So if you are one of those adults that can be relevant just because you are, then that’s one thing, but don’t try it. Don’t try to be just like a student.
“Trying to Be an Important Authority.” This is the person that’s like, “I am a professor.” And you can tell when you meet them that they’re the professor. They’re smart and you’re dumb. I mean, just simple things that they say in life are just “I’m smart.” It’s all with authority. And they tend to view teaching as an opportunity to be in charge of other people and to be important. And they want to appear very wise, but then they’re like it’s like a sage, like just this wise old person and that’s like their thing.
Why would you want to do that?
It’s very important that you view them as smart and they use big words to try to impress you. Have you ever known somebody who was truly intelligent, that was really smart? And they didn’t use big words and you can just tell it as soon as they open their mouth: this person is really quite brilliant. And they don’t try to use words or use fancy words wrong. Makes it worse.
The next one tends to be a guy, doesn’t have to be is “The Flirt.” And I don’t want to make light of this one. It’s “creepy teacher” and I don’t think you realize this, why it’s happening. And I put this somewhere else. Anyways.
This very well could be the first time, when a guy teaches, that women have ever paid him any attention in his life. Suddenly you’re in charge and you’re the teacher and you’re speaking and girls are looking at you.
In some ways you can make it humorous. I just don’t think guys process it all. And I think it can lead to irreverent, probably at first, for sure, accidental behavior or something like that. We’re going to actually talk about this more specifically.
So I just put: don’t sit with girls. Don’t sit with girls. I don’t like to sit with lady teachers. It’s just weird and inappropriate anyways. Don’t ever be in a closed room. Billy Graham Rule. We’ll talk about that in a minute. People are watching you. Even if you feel like you’re keeping it professional, when you talk to the same person over and over about school, it’s awkward and it’s just not right. And it’s, I think, pretty hard to shake that image even if you mend your ways.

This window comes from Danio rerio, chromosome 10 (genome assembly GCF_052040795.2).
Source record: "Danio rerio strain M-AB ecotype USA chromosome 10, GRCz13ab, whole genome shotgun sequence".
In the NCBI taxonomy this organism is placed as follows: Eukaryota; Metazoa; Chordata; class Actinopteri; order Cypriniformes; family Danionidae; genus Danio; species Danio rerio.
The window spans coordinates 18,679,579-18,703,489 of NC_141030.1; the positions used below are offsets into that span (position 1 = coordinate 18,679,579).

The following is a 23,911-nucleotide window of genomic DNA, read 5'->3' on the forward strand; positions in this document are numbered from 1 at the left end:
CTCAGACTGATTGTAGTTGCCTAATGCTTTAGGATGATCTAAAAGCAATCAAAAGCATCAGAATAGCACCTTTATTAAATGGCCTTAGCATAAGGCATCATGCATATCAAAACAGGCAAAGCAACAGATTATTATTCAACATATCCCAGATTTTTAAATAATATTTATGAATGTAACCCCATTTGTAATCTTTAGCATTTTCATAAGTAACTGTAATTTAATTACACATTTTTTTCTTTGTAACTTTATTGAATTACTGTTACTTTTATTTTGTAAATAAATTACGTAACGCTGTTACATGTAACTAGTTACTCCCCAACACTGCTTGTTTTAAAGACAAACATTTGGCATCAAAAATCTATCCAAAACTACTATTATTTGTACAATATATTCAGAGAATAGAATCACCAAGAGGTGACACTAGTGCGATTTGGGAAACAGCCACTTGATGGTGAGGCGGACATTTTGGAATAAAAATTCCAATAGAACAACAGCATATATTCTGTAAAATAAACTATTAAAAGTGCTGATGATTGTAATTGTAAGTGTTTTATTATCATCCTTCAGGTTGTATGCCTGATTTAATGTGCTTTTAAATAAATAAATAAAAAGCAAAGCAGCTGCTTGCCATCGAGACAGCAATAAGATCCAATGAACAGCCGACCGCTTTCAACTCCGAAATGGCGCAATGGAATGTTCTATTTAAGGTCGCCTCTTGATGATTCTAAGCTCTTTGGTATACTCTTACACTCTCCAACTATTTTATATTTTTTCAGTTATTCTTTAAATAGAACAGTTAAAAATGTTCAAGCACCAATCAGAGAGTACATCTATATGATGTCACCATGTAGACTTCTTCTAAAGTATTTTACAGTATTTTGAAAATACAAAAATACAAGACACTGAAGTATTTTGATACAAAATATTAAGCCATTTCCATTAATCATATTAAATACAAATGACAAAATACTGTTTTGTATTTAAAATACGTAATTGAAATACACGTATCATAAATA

“The Mature, Secure, Stable Human Being.”
Usually interesting people. It can take a little while of maturing to get to be that way because you do want to work through being cool, being like a student, the important authority guy—if you are a flirt than that.
So at one point in my life I was like cooler than I am now. Don’t laugh, okay? I was. All right, I was in my early thirties, and I really thought I knew how to relate to students and young people better than people that were older than me. And I was a music teacher and I dressed a little bit cool. Don’t mock me, okay? I’m just saying. And so I noticed that sometimes I had one or two students, like drop my class for this other teacher that was about 45 years old, little man beard, kind of nerdy hair, if you know what geek hair is, and soft spoken. He’s very, very intelligent and he taught advanced math and he taught psychology. And I’m just thinking I’m the one that kind of–forgive me. Okay, I don’t think like this. It was a long time ago and I just thought, “Why are they going to his class? I’m like cool and I’m more relevant than he is.”
And I thought about that for years and it just makes perfect sense to me. He’s a stable guy. He could be most of those students’ dad’s age. He was interesting. He’s pretty caring. I remember observing a class of his, it was an advanced math class, and the students were all talking, talking a lot, talking a lot, talking a lot. And he went up in front of class and he went there and he said, “Okay, we’re going to start class now, if you can open your book.” And it was silent.
That’s awesome. To me, that’s more than having a class silent when you walk in there the whole time–is if they can talk and if there’s enough respect and culture there, that when you start talking, it’s done. I’ve striven for that actually, in our high school.
So just think about that. It’s interesting. It’s kind of a dad. I think it would be a goal for us men to be at some point in your career, a big brother and work on our way when you’re 35 or older, really to be the dad.
And the ladies, the same thing. They’re your little sisters. Even if you’re in the same youth group and you’re their teacher. Big sisters. And then if you’re still teaching, ladies, and you’re a career teacher, the mom figure—it’s a blessing to be that way.